Integrating the EU Energy Market

Completing the EU internal energy market would bring economic benefits of between €16 billion and €40 billion a year and encourage cost-efficient decarbonisation, says the European Commission.

However, recent efforts to open up the market have been undermined by a lack of connections, in addition to non-physical obstacles to cross-border trade such as restrictions on exports and disproportionate license requirements.

What is needed, says the Commission, is investment in infrastructure, simpler and more transparent rules, and greater regional integration in order to further integrate the EU energy market.

These conclusions are contained in a recent Commission Communication. While a degree of progress has been made towards full energy market integration, the Communication outlines and examines the key obstacles that must still be overcome.

The Communication

The Communication is divided in three main sections, which focus on the following topics:
• Market integration in progress and delivering concrete results 
• Market integration requiring more infrastructure and transparent, simpler and more robust rules 
• Implementation and deeper integration based on regional integration

The Communication is also supported by a number of Staff Working Documents covering: 
• Energy position of the EU and recent developments in the EU wholesale markets of gas and electricity
• State of play of the implementation and functioning of the energy market in the 28 EU Member States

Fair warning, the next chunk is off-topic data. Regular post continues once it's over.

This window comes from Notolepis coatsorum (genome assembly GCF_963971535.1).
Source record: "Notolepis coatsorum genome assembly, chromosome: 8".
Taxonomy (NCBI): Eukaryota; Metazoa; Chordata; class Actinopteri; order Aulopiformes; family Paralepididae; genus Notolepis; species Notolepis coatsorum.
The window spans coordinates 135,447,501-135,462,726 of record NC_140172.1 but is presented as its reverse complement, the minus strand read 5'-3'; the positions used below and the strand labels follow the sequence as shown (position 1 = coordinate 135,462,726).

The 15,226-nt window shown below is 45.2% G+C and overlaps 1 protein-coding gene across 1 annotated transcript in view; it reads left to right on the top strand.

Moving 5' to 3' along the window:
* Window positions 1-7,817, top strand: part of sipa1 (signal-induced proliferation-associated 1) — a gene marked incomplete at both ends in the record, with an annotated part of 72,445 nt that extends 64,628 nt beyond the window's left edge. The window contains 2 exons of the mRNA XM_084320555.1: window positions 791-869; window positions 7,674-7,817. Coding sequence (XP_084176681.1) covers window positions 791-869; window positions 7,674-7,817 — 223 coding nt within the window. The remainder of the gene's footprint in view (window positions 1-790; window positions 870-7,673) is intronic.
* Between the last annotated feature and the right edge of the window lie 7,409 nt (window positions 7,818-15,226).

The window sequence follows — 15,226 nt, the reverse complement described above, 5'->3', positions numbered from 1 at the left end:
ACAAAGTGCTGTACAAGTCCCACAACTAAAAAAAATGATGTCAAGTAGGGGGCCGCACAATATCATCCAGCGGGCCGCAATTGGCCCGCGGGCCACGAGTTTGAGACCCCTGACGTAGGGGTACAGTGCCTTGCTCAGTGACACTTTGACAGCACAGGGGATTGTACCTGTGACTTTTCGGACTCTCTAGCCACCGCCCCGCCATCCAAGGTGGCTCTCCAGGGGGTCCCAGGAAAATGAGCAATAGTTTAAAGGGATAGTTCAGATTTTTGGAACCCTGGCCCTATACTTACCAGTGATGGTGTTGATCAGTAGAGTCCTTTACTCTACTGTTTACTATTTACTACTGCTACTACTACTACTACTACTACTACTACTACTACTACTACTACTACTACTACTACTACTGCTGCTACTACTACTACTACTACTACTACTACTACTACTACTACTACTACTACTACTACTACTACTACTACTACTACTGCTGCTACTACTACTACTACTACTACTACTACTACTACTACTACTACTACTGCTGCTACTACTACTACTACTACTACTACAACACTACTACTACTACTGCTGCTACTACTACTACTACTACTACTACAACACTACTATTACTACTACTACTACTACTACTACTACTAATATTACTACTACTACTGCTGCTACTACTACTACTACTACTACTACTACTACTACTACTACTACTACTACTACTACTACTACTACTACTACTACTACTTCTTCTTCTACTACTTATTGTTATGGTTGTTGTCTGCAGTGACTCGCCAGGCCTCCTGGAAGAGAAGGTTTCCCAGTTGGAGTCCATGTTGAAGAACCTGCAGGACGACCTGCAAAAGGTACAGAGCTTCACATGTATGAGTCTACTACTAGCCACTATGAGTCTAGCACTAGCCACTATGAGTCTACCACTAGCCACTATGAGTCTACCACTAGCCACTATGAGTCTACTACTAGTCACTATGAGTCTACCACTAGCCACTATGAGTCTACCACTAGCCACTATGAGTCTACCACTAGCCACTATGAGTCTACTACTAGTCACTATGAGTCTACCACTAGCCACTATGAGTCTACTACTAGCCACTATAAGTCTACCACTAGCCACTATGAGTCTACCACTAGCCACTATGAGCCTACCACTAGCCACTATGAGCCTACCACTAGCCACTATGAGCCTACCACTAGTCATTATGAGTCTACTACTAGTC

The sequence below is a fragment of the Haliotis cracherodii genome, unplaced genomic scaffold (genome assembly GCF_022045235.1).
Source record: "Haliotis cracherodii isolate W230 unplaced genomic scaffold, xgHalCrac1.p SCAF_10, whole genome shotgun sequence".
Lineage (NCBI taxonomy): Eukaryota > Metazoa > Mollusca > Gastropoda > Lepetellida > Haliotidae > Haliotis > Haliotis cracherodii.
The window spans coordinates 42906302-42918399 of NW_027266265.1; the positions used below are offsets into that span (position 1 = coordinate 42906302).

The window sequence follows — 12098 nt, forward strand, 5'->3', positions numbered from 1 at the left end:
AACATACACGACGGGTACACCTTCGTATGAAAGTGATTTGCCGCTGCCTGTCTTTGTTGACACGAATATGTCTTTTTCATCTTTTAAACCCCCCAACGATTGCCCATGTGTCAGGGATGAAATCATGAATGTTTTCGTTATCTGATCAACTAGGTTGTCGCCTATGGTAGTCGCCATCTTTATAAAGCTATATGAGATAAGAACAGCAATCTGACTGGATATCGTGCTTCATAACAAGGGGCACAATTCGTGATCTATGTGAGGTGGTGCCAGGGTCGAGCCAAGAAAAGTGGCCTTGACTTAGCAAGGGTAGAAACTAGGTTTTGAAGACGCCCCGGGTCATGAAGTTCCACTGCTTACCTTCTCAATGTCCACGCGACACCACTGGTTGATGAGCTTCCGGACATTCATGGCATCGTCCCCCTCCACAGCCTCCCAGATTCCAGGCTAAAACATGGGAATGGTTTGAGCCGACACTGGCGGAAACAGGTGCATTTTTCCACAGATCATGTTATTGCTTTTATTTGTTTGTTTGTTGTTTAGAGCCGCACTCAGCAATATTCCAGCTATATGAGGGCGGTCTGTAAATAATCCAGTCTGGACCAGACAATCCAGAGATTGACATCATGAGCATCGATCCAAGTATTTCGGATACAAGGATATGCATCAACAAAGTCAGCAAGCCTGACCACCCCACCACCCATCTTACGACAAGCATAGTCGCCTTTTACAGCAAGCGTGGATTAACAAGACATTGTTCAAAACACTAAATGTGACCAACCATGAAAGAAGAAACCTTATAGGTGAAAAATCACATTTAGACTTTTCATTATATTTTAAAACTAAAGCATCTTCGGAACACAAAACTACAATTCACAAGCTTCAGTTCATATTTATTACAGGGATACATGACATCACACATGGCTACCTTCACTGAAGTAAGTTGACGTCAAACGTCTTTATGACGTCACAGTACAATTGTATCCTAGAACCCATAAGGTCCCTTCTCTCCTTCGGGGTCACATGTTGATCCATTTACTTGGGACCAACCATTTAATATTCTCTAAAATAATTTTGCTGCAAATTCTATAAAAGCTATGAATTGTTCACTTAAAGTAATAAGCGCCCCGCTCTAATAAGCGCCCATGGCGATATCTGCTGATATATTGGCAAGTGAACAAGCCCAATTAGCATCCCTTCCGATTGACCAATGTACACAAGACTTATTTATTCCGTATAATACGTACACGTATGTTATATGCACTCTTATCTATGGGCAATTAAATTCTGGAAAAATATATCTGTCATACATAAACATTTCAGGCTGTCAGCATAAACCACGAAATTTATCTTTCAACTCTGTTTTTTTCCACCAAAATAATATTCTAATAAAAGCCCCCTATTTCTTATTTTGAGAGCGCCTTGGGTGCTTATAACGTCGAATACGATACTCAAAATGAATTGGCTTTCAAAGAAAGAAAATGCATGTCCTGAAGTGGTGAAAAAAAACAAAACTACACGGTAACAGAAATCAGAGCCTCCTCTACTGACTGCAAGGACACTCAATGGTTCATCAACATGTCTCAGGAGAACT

• Report on the Independent Transmission Operator (ITO) model
• Investment projects in energy infrastructure
• Implementation of the Trans-European Energy Network (TEN-E), European Energy Plan for Recovery (EEPR) and PLI projects

Progress towards Market Integration

The emergence of an integrated energy market is seen as key to securing energy supplies. A wider, integrated market will enable variability of renewable electricity sources to be better counterbalanced.

With regards to gas, the Communication highlights progress made in dealing with potential supply disruptions through increased efforts to build more flexible pipelines, more storage capacity and more diversified supply sources. However, the Communication reminds Member States that if they want the gas market to operate soundly, they must treat market participants fairly within a transparent and stable legal framework. Finally, the Commission emphasises the importance of well-working hubs and power exchanges.

However, despite the fact that wholesale prices have decreased significantly with regards to electricity and have remained in check with regards to gas, consumers have not directly experienced these benefits due to taxes and surcharges on their energy bills.

More Infrastructure and Transparent Rules

The Third Energy Package has initiated an investment climate that makes sure that the most needed hardware is built. In addition, the EU has supported – both financially and administratively – the development of electricity and gas interconnections through the adoption of a list of 248 Projects of Common Interest (PCIs). Finally, the implementation of the 2010 European Energy Plan for Recovery (EEPR) has accelerated the implementation of critical infrastructure projects.

However, the Communication underlines three major areas for improvement. Several geographic areas face transmission issues: the Baltic States, Central-Eastern and South-Eastern States with regards to gas and the Iberian Peninsula, the Baltic region and Ireland and the United Kingdom with regards to electricity.